• A couple weeks ago I had the opportunity to drive through Troy, NY, home of my friend Duncan Crary. I was on my way to the Amtrak station and did not have time to stop for a gam, and Duncan was on the canal anyway doing his great tugboat adventure, but what I saw captured my imagination. We have nothing like that here in the Midwest -- what a fantastic-looking old town. I can't wait to go back for a longer stay. Duncan, passionate as ever about Troy, had a little Facebook rant this week about a project to gussy up an alley and turn it from a place for the necessary functions of garbage handling and deliveries to chic dining. I agree with him that this is not really a high priority or the correct use for an alley, which is a necessary space for all those things we need to keep out of the public realm out front. Do you agree?

The plans call for repaving the alleyway; removing the Dumpsters, of which 21 were counted in the alley; placing metal ornamental gates at each end of the alley; and demolishing a garage to create space for the outdoor cafe off the alley.

The alley is about 5,200 to 5,400 square feet, while the proposed cafe area is about 3,500 to 3,600 square feet.

  • I've met Reuben Collins through collaboration at the site Streets.MN where we both contribute content on a routine basis. He is a traffic engineer and a transportation planner and has a perspective that I have really enjoyed. This latest article on the way we compare alternatives is a good example.

A common argument used to oppose spending money on bicycle and pedestrian projects is that we shouldn’t spend money on new bicycle infrastructure when we have crumbling infrastructure elsewhere that should take precedence.  How do we justify spending scarce transportation dollars on a new bike trail somewhere when we are surrounded by existing infrastructure we can’t afford to properly maintain? The bike trail, critics will say, is an unnecessary extravagance we can’t afford.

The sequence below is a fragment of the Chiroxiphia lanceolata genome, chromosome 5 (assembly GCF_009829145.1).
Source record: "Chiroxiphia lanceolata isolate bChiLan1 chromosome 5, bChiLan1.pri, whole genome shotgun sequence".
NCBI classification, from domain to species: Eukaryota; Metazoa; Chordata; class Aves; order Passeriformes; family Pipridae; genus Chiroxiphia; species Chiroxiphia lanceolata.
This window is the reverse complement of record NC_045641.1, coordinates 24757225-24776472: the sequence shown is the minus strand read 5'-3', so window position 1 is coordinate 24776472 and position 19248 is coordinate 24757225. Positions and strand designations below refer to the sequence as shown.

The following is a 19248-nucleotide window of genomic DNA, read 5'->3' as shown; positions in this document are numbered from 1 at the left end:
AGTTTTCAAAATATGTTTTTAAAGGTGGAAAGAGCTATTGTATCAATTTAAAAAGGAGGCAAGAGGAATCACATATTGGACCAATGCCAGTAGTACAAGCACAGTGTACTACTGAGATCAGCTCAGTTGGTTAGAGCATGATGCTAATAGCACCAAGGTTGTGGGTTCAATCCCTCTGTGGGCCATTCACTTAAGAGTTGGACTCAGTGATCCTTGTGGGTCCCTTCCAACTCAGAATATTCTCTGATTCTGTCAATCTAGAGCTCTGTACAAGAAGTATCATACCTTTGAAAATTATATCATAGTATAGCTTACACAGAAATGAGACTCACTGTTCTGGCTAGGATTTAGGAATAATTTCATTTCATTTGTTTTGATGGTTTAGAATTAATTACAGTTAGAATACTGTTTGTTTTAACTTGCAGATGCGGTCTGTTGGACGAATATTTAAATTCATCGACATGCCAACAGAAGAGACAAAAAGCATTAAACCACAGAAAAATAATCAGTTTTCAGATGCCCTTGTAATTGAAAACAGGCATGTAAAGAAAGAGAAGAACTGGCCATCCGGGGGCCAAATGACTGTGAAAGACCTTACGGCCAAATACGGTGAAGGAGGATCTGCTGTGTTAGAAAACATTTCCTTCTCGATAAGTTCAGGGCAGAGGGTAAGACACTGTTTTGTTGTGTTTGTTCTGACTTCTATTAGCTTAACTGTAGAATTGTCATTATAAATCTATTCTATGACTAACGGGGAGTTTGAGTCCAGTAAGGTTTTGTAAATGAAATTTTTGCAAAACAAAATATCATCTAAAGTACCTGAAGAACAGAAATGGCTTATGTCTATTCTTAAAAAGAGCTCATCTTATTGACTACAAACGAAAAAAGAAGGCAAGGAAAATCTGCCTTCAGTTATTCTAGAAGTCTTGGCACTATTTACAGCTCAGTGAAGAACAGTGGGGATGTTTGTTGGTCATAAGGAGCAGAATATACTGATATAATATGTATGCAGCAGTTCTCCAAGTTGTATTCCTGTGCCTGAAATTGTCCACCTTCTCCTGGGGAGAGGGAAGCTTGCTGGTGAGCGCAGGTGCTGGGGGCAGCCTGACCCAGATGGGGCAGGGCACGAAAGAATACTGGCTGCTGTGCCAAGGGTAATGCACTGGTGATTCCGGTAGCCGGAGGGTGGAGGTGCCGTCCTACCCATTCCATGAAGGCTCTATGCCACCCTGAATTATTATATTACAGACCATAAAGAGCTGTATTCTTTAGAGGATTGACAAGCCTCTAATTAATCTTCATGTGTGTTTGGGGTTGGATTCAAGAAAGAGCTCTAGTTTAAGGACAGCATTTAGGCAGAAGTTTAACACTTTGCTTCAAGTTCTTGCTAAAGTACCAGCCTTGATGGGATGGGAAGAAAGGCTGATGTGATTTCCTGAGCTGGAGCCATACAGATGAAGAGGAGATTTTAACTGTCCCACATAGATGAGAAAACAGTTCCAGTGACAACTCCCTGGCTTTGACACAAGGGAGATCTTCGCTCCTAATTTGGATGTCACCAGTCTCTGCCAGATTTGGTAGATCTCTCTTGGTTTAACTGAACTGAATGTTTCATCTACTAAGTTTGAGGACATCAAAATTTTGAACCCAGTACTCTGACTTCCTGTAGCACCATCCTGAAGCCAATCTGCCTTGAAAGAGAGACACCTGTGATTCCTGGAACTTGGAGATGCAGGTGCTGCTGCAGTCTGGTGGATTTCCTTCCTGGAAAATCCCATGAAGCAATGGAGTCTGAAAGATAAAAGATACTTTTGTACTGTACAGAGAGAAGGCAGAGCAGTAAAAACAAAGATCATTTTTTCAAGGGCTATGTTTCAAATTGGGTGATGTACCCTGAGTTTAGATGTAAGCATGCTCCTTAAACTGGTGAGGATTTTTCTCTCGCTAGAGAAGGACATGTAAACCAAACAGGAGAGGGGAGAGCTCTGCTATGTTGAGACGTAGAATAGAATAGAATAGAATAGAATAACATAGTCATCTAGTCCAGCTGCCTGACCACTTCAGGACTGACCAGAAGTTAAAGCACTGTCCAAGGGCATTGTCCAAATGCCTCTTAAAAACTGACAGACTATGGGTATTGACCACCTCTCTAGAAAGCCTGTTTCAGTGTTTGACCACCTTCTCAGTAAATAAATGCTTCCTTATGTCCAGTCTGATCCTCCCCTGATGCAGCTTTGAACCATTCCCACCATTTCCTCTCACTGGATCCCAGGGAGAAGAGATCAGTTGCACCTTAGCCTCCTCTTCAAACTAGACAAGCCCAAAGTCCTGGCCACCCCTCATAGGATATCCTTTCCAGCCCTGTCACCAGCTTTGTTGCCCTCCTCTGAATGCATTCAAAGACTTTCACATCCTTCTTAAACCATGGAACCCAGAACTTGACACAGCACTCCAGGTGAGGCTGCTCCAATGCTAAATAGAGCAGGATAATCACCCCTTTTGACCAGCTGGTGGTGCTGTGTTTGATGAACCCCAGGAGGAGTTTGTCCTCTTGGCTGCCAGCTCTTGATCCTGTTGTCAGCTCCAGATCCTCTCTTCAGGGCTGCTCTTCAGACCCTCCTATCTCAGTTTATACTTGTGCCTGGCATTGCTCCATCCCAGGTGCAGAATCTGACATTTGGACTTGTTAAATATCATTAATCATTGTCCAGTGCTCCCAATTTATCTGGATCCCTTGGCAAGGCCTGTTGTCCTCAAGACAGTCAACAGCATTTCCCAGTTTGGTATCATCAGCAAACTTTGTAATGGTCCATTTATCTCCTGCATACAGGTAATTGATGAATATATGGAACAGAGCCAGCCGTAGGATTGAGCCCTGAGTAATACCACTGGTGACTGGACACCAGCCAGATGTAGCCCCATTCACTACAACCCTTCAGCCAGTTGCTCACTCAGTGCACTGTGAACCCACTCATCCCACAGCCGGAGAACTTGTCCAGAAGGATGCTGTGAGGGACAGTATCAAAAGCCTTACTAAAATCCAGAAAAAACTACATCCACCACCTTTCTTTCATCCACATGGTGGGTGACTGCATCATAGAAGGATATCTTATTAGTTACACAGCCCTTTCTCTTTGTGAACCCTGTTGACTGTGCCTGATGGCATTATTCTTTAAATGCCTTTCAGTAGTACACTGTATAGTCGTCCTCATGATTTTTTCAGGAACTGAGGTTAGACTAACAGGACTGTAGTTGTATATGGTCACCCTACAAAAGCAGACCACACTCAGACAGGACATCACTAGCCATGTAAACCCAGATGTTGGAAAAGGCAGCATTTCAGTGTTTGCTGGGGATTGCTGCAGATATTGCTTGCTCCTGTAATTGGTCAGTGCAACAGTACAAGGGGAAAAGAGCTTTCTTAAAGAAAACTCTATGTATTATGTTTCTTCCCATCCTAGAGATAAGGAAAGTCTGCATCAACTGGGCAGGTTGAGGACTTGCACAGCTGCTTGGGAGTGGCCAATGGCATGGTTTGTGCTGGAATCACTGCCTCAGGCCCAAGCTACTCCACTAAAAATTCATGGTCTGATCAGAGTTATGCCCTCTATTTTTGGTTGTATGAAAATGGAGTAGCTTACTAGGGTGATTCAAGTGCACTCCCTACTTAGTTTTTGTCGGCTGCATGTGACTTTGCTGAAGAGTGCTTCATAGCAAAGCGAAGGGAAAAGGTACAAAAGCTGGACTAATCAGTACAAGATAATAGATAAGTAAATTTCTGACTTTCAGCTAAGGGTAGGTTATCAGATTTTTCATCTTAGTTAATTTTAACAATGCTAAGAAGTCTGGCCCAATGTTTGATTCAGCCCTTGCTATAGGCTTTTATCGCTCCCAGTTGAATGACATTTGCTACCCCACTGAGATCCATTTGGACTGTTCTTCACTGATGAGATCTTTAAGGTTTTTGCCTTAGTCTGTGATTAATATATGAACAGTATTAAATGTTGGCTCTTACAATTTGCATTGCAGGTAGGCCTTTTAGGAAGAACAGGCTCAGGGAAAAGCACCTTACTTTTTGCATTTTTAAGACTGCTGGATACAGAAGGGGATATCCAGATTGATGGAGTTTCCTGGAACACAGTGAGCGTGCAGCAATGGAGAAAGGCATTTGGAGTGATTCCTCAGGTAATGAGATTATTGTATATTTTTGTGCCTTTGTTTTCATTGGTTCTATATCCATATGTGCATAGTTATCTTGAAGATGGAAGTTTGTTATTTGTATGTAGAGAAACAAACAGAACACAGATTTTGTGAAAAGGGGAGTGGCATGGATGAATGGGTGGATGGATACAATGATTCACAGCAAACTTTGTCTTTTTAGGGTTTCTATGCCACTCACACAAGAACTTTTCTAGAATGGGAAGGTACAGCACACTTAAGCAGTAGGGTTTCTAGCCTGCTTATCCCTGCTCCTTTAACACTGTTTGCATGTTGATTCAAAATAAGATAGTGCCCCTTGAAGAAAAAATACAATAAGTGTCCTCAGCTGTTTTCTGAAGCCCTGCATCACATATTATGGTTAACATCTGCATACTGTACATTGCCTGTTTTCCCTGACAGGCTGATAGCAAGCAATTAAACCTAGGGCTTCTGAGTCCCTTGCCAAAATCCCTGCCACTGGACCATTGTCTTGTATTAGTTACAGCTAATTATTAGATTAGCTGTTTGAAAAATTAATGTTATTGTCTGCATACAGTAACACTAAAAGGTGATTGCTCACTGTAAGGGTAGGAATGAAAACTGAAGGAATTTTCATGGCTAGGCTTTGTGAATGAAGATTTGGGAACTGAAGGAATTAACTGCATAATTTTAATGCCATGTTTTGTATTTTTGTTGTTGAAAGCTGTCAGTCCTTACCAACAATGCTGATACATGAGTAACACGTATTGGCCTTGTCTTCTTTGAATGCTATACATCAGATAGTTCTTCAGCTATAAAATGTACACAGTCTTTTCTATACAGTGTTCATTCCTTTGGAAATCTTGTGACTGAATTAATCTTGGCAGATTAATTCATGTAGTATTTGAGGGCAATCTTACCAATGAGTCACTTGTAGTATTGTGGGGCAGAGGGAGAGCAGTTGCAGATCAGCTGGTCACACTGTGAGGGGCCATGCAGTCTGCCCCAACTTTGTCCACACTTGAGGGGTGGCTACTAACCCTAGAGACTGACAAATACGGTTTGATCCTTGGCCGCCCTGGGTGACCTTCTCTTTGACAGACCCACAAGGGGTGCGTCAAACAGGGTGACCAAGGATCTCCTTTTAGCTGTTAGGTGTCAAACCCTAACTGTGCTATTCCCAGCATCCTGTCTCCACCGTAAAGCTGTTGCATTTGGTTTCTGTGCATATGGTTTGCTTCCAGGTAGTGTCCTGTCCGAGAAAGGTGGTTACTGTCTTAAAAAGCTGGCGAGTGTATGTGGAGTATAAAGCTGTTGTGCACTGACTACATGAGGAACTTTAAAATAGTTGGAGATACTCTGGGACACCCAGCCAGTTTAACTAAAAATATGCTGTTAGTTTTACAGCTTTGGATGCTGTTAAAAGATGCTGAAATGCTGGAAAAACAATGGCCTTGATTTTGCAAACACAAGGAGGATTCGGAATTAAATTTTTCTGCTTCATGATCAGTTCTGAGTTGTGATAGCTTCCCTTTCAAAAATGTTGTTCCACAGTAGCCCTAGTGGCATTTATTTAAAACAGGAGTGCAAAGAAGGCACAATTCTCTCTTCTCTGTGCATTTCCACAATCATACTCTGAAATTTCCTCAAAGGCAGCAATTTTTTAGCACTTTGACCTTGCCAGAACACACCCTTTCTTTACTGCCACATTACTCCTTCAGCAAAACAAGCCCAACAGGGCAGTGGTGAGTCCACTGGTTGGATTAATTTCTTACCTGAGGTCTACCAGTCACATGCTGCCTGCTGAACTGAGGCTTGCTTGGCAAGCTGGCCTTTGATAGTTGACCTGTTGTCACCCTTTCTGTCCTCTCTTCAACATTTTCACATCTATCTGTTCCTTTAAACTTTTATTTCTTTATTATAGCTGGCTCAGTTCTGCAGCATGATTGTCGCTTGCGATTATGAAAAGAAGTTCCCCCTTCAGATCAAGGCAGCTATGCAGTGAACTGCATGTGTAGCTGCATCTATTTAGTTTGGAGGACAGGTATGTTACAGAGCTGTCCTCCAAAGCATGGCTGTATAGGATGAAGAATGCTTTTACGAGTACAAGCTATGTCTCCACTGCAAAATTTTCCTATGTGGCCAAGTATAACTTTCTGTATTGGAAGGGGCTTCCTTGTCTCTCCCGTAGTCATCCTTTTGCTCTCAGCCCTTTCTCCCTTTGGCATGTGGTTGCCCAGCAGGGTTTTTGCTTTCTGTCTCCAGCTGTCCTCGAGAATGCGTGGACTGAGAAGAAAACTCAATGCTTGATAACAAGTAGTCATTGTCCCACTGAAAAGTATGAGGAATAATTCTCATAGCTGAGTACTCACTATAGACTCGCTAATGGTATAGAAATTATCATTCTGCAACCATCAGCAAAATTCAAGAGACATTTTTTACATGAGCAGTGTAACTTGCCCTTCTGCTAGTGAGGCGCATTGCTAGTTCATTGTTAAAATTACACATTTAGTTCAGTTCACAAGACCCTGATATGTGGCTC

Promoting bicycling should save us money. Collectively, we should see savings if more people rode bikes more often. Bikes are cheap (compared to cars). They’re cheaper to build, cheaper to transport, cheaper to maintain, cheaper to provide infrastructure for, cheaper to regulate, cheaper to operate, cheaper to clean up after, cyclists are probably healthier reducing medical costs, etc.

  • I had a copy of this story about community solar power sent to me multiple times this week (check out the byline and you'll know why). Not only is the story incredibly well written and sourced (**smile**), but it focuses in on a fringe passion that is getting more mainstream: local power production. We have a long history of local power production in the United States but have gone away from it because, like everything else in our society, we exchanged the immediate cost savings from the brute efficiency brought about by centralization for the resiliency and innovation of a local approach that was more redundant and chaotic. Nice to see the tide turning.

Community solar projects, popping up across the USA, are being touted as a model that makes solar power both affordable and accessible to everyone. The projects allow everyone to get involved in producing solar power, "not just the ones with a really good south-facing roof," said Eric Jensen, chairman of the Minnesota Renewable Energy Society.

  • Finally, if you want to go to a place where everybody knows your name, check out Club Mouzon. Now that's one lovable place.

Have a great weekend, everyone. See you back here Monday.

 

If you would like more from Chuck Marohn, check out his new book, Thoughts on Building Strong Towns (Volume 1)

 You can also chat with Chuck and many others about implementing a Strong Towns approach in your community by joining the Strong Towns Network. The Strong Towns Network is a social platform for those working to make their community a strong town.